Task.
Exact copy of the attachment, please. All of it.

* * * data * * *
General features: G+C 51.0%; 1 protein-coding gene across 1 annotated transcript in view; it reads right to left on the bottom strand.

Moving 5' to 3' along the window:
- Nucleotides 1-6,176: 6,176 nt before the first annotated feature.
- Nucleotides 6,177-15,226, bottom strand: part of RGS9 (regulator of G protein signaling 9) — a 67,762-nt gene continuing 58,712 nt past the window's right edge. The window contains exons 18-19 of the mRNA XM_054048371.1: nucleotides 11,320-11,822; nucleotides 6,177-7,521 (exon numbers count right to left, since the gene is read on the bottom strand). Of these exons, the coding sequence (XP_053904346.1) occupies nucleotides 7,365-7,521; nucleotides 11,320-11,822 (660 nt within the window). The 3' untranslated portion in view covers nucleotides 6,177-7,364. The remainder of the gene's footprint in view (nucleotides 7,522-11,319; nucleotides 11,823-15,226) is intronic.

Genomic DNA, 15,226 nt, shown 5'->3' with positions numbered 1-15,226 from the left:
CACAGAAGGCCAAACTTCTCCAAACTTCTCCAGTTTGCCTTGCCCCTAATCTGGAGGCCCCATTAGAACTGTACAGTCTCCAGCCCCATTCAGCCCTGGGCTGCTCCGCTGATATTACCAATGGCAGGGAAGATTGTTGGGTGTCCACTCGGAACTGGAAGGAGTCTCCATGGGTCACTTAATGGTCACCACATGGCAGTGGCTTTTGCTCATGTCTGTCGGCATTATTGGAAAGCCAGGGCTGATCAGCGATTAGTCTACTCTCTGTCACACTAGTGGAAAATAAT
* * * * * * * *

General features: G+C 51.0%; 1 protein-coding gene across 1 annotated transcript in view; it reads right to left on the bottom strand.

Moving 5' to 3' along the window:
- Nucleotides 1-6,176: 6,176 nt before the first annotated feature.
- Nucleotides 6,177-15,226, bottom strand: part of RGS9 (regulator of G protein signaling 9) — a 67,762-nt gene continuing 58,712 nt past the window's right edge. The window contains exons 18-19 of the mRNA XM_054048371.1: nucleotides 11,320-11,822; nucleotides 6,177-7,521 (exon numbers count right to left, since the gene is read on the bottom strand). Of these exons, the coding sequence (XP_053904346.1) occupies nucleotides 7,365-7,521; nucleotides 11,320-11,822 (660 nt within the window). The 3' untranslated portion in view covers nucleotides 6,177-7,364. The remainder of the gene's footprint in view (nucleotides 7,522-11,319; nucleotides 11,823-15,226) is intronic.

Genomic DNA, 15,226 nt, shown 5'->3' with positions numbered 1-15,226 from the left:
CACAGAAGGCCAAACTTCTCCAAACTTCTCCAGTTTGCCTTGCCCCTAATCTGGAGGCCCCATTAGAACTGTACAGTCTCCAGCCCCATTCAGCCCTGGGCTGCTCCGCTGATATTACCAATGGCAGGGAAGATTGTTGGGTGTCCACTCGGAACTGGAAGGAGTCTCCATGGGTCACTTAATGGTCACCACATGGCAGTGGCTTTTGCTCATGTCTGTCGGCATTATTGGAAAGCCAGGGCTGATCAGCGATTAGTCTACTCTCTGTCACACTAGTGGAAAATAAT